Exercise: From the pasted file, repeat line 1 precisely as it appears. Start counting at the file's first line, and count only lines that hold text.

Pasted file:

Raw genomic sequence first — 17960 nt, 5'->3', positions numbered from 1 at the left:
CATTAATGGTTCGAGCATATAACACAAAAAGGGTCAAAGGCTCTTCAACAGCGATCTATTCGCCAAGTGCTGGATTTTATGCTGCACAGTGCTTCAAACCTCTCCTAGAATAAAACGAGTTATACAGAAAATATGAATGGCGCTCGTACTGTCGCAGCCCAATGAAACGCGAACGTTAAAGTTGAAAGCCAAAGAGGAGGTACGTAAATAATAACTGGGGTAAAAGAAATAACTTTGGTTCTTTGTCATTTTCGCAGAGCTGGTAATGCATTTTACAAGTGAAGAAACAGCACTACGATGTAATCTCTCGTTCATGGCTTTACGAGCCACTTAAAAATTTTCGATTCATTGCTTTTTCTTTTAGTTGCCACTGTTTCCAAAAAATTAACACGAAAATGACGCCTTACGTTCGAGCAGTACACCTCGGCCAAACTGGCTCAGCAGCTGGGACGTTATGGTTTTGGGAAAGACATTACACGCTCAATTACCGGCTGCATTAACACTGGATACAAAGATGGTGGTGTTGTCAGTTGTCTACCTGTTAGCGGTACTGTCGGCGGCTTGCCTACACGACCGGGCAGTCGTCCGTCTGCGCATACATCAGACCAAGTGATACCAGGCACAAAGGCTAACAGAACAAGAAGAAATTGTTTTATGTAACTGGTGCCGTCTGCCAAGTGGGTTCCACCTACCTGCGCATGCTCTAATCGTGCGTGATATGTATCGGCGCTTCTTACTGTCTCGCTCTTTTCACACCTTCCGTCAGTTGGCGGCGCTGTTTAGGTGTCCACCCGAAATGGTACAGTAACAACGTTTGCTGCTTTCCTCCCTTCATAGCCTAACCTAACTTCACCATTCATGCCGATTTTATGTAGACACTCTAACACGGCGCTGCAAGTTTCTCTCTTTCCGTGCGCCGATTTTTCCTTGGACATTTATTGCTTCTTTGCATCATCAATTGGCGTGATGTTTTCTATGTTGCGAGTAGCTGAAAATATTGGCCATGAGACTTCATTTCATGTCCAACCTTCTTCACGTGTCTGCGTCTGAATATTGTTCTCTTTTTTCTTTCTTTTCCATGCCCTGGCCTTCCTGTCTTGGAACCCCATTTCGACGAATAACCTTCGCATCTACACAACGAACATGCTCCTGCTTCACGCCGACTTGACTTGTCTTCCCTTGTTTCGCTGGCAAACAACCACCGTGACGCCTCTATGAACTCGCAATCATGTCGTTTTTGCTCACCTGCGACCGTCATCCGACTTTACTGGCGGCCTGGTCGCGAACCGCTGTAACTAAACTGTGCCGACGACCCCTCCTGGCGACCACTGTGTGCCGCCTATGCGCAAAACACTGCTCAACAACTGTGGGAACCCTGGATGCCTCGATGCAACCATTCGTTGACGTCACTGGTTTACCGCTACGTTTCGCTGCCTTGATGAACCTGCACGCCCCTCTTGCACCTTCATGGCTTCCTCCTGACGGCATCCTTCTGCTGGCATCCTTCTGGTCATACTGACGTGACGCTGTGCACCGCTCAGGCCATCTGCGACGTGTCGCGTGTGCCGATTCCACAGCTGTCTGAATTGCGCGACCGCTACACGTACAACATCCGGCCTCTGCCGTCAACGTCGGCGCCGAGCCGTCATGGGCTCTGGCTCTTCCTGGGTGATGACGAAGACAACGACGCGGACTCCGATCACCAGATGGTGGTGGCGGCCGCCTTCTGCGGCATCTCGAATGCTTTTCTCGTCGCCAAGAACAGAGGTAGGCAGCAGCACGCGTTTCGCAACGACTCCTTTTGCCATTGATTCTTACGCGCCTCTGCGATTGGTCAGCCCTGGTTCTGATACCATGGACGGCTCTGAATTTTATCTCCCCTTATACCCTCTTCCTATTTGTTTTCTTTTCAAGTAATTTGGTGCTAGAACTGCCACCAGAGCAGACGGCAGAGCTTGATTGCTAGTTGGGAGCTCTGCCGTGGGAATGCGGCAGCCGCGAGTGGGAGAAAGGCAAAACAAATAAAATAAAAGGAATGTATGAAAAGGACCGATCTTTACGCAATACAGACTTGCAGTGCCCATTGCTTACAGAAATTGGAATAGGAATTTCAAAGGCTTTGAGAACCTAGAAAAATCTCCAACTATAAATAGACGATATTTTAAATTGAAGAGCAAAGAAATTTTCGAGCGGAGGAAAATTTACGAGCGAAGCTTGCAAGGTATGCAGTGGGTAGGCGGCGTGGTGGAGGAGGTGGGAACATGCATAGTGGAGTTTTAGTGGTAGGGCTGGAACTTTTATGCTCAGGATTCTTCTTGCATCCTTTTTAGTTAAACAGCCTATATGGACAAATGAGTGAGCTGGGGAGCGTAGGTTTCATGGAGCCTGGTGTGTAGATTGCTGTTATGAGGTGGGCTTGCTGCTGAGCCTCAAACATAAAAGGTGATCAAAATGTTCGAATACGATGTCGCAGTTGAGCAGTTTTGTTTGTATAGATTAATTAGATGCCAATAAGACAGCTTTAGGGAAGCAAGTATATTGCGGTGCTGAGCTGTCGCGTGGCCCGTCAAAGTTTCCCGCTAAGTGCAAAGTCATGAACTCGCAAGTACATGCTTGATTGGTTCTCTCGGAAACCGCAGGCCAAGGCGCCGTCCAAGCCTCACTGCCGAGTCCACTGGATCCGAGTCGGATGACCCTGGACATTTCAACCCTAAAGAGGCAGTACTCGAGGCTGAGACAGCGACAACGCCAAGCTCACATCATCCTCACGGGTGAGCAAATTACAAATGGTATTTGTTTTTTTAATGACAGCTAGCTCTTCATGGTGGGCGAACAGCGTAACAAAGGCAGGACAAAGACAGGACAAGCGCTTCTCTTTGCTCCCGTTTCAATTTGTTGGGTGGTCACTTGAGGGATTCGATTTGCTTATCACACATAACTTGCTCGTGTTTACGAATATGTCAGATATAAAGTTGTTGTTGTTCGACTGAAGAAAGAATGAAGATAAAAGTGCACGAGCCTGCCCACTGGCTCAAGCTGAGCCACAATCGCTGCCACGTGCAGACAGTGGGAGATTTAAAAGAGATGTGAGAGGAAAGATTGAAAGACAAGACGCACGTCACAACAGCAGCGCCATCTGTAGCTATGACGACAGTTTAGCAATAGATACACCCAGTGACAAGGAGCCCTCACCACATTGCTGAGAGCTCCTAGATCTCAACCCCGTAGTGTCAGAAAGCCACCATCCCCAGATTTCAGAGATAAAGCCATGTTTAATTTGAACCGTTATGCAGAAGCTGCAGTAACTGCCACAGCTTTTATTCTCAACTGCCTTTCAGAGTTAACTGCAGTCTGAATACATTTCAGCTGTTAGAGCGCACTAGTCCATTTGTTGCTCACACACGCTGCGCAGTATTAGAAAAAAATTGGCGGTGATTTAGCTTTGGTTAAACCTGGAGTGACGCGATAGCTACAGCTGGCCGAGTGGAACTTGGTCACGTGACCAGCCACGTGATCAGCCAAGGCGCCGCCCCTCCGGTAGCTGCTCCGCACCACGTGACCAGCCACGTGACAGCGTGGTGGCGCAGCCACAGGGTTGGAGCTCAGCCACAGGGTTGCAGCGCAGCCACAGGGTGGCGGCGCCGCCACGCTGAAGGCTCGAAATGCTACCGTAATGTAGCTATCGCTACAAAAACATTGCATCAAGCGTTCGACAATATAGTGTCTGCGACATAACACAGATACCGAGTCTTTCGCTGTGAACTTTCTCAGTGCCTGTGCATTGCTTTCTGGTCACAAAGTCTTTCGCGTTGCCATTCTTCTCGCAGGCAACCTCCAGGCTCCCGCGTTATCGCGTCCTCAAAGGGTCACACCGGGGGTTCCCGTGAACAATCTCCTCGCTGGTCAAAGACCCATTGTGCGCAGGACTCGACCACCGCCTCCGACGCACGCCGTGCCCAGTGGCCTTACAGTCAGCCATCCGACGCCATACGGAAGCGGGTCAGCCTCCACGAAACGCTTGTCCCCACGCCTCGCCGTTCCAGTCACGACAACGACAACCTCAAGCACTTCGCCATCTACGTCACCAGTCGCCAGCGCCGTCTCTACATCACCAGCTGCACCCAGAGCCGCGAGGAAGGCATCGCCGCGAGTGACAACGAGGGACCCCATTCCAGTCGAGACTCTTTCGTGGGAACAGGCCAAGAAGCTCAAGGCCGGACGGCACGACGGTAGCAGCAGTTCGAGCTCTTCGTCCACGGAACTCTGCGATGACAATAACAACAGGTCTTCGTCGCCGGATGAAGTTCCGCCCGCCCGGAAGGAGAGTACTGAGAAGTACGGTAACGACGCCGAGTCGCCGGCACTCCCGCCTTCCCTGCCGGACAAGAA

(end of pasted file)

Raw genomic sequence first — 17960 nt, 5'->3', positions numbered from 1 at the left: